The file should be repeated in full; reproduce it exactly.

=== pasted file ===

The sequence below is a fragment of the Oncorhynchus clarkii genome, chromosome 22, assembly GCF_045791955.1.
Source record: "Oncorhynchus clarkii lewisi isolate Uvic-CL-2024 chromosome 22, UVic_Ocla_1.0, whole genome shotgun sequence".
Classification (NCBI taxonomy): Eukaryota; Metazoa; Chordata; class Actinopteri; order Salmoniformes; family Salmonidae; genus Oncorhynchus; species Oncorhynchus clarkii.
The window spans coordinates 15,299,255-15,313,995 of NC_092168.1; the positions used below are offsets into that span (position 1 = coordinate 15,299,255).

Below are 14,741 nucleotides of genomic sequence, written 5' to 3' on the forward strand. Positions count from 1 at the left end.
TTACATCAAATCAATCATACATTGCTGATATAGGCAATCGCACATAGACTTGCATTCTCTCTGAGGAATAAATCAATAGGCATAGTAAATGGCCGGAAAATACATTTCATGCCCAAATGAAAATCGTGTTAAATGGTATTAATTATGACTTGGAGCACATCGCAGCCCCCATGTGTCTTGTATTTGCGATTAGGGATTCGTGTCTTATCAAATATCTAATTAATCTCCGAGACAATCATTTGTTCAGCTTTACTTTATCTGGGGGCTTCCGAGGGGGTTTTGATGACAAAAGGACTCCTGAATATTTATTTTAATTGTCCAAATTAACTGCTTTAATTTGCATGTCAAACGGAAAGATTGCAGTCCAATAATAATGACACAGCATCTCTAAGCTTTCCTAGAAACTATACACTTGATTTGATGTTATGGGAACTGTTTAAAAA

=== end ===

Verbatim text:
The sequence below is a fragment of the Oncorhynchus clarkii genome, chromosome 22, assembly GCF_045791955.1.
Source record: "Oncorhynchus clarkii lewisi isolate Uvic-CL-2024 chromosome 22, UVic_Ocla_1.0, whole genome shotgun sequence".
Classification (NCBI taxonomy): Eukaryota; Metazoa; Chordata; class Actinopteri; order Salmoniformes; family Salmonidae; genus Oncorhynchus; species Oncorhynchus clarkii.
The window spans coordinates 15,299,255-15,313,995 of NC_092168.1; the positions used below are offsets into that span (position 1 = coordinate 15,299,255).

Below are 14,741 nucleotides of genomic sequence, written 5' to 3' on the forward strand. Positions count from 1 at the left end.
TTACATCAAATCAATCATACATTGCTGATATAGGCAATCGCACATAGACTTGCATTCTCTCTGAGGAATAAATCAATAGGCATAGTAAATGGCCGGAAAATACATTTCATGCCCAAATGAAAATCGTGTTAAATGGTATTAATTATGACTTGGAGCACATCGCAGCCCCCATGTGTCTTGTATTTGCGATTAGGGATTCGTGTCTTATCAAATATCTAATTAATCTCCGAGACAATCATTTGTTCAGCTTTACTTTATCTGGGGGCTTCCGAGGGGGTTTTGATGACAAAAGGACTCCTGAATATTTATTTTAATTGTCCAAATTAACTGCTTTAATTTGCATGTCAAACGGAAAGATTGCAGTCCAATAATAATGACACAGCATCTCTAAGCTTTCCTAGAAACTATACACTTGATTTGATGTTATGGGAACTGTTTAAAAA